McCollum, Beach: “Free Lunches” Could Cost Florida Seniors Their Savings
TALLAHASSEE, FL – Attorney General Bill McCollum and Department of Elder Affairs Secretary E. Douglas Beach issued a consumer advisory urging senior citizens and their loved ones to think twice before taking advantage of so-called financial planning seminars or estate preservation workshops that use a “free lunch” to lure seniors to attend. The Attorney General’s Office has received more than a dozen complaints from seniors enticed to attend a free meal that actually turned out to be a high-pressure sales pitch for investments that may be entirely inappropriate for the individual based on his or her age and financial circumstance.
“The last thing our seniors need during this economic climate when their retirement savings may be dwindling is an investment scam that further depletes that nest egg,” said Attorney General McCollum. “Too many of our seniors are finding that these free meals can cost them dearly.”
The invitations to the free meal often arrive via phone or mail and promise tips on earning great financial return with minimal risk, eliminating taxes or avoiding probate. After a high-pressure presentation, salespeople then try to schedule follow-up visits in the homes of those who attend so they can continue the pitch. In addition to losing money, consumers who complained to the Attorney General’s Office reported being badgered by multiple unsolicited phone calls and frustrated by misrepresentation of the seminar’s purpose.
“Florida’s seniors spent their lives hearing there’s no such thing as a free lunch, and now some unscrupulous hucksters are trying to make them think otherwise,” said Secretary Beach. “The safest approach for older residents is to stick with tried-and-true methods of retirement planning so they can avoid becoming the next victims of these high-pressure tactics.”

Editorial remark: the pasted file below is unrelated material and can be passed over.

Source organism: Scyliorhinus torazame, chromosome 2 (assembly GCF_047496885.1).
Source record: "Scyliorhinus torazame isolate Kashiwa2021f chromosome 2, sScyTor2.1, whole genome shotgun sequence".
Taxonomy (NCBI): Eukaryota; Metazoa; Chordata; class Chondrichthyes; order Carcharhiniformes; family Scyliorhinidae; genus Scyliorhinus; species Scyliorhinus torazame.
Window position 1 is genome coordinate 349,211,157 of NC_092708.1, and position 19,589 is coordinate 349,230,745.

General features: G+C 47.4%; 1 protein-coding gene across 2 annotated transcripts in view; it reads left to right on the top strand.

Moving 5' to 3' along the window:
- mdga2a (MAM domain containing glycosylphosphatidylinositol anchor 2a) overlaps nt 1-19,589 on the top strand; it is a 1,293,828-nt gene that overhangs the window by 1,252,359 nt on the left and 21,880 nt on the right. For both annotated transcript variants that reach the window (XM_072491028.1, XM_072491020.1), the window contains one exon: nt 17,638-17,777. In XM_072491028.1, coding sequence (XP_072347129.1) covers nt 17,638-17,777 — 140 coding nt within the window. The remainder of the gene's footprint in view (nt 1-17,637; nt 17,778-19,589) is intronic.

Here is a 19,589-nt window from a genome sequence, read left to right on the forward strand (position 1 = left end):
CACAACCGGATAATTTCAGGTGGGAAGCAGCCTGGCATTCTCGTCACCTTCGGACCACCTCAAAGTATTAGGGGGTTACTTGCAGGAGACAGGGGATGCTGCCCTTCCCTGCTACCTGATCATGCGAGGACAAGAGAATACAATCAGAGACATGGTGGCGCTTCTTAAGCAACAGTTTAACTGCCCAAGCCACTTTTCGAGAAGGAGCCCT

AARP and the Financial Industry Regulatory Authority (FINRA) recommend that seniors do not purchase anything or open an account of any kind at a free-meal seminar. Seniors should also consider asking the following questions:
If the speaker can't or won't answer questions to a consumer’s satisfaction, the investment is probably not the best choice. AARP provides a checklist on its website to take with you if you decide to attend such a seminar. The checklist can be downloaded at http://assets.aarp.org/www.aarp.org_/articles/money/listen_checklist.pdf
The bottom line: Consider carefully where and how you will invest your hard-earned savings. AARP says that while a free meal or prize might be enticing, there are unbiased, noncommercial places to go for information about investing, including regulators such as the Securities and Exchange Commission, FINRA and state securities regulators as well as the AARP website.
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